Once again, Gruber called it (aside, I wish I had his sources); the naming distinctions between the unibody 13" MacBook and the 15" MacBook Pro are now gone: say hello to the 13" MacBook Pro. Complete with a lower price (starts at $1199 and goes to $1499 in stock configurations), and more features (SD card slot, FireWire 800, 7-hour battery), the 13" MacBook Pro will likely continue to be Apple's best selling laptop.
This is an interesting reversal of branding. When the unibody MacBooks were released last fall, they appeared nearly identical to the larger, "Pro" labeled companion. The two big differences (aside from screen size) were the video card configurations (integrated for the MacBook, as opposed to integrated and discrete in the MBP) and the lack of a FireWire on the "amateur" edition. Many of us speculated that the removal of FireWire was done primarily to distinguish between the two lines and try to move consumers up to a pricier model.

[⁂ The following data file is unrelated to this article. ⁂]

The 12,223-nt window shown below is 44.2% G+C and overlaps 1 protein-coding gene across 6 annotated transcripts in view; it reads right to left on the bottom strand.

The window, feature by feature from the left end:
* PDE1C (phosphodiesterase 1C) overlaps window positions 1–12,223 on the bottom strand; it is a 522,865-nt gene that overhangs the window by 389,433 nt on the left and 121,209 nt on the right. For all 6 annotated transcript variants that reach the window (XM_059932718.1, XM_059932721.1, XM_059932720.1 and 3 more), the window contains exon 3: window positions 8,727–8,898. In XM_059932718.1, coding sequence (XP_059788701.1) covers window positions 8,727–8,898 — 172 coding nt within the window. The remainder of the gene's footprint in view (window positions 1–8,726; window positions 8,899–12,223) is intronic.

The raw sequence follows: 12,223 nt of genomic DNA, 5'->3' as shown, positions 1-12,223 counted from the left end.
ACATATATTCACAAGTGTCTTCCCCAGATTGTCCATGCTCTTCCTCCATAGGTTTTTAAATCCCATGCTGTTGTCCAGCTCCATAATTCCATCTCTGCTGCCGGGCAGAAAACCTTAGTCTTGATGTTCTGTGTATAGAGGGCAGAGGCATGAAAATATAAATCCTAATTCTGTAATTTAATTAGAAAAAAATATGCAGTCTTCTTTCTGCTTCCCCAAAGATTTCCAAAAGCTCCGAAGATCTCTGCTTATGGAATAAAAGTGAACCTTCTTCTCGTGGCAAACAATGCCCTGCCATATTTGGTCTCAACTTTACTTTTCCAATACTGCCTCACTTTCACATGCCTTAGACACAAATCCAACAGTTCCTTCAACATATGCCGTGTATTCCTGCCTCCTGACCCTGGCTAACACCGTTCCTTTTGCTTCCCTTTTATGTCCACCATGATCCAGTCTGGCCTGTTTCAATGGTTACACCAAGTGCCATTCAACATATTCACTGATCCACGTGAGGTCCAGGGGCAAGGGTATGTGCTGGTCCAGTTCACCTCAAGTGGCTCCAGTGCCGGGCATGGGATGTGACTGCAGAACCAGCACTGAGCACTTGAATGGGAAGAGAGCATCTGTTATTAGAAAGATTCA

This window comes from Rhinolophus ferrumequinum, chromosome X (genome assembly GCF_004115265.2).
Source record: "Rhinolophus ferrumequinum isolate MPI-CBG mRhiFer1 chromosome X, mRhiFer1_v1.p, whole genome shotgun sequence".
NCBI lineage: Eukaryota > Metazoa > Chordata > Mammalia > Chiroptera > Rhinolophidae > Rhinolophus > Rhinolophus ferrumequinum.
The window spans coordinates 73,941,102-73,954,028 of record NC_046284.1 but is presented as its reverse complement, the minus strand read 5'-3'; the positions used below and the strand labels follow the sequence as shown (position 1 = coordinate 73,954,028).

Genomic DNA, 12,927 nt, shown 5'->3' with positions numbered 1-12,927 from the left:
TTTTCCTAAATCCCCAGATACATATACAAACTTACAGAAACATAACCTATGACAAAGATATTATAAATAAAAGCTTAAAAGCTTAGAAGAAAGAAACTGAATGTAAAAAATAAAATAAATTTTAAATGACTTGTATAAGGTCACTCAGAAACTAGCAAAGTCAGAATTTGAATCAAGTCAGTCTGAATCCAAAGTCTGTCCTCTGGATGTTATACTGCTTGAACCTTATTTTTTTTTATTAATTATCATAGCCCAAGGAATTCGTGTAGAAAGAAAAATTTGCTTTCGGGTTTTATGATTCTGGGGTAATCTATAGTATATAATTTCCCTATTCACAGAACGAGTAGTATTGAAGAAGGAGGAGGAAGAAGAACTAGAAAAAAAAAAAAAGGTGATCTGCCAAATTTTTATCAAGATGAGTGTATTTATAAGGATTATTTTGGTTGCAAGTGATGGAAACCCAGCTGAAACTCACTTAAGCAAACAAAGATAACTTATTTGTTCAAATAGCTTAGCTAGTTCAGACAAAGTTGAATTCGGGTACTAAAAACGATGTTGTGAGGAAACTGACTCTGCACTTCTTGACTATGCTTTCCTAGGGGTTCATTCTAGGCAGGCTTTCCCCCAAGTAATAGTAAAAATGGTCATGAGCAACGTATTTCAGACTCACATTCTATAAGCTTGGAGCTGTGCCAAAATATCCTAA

There was a lively debate in the posts about FireWire's exodus from the unibody MacBook about what constitutes a "pro" machine from something that shares the same design but is smaller in size. Without rehashing the whole debate, it pretty much mirrored those "my dad is richer than your dad" fights that always seemed to break out at high school parties in my district. In my experience, when arguments essentially become "you're only a pro if the label says so," the real-world distinction is gone.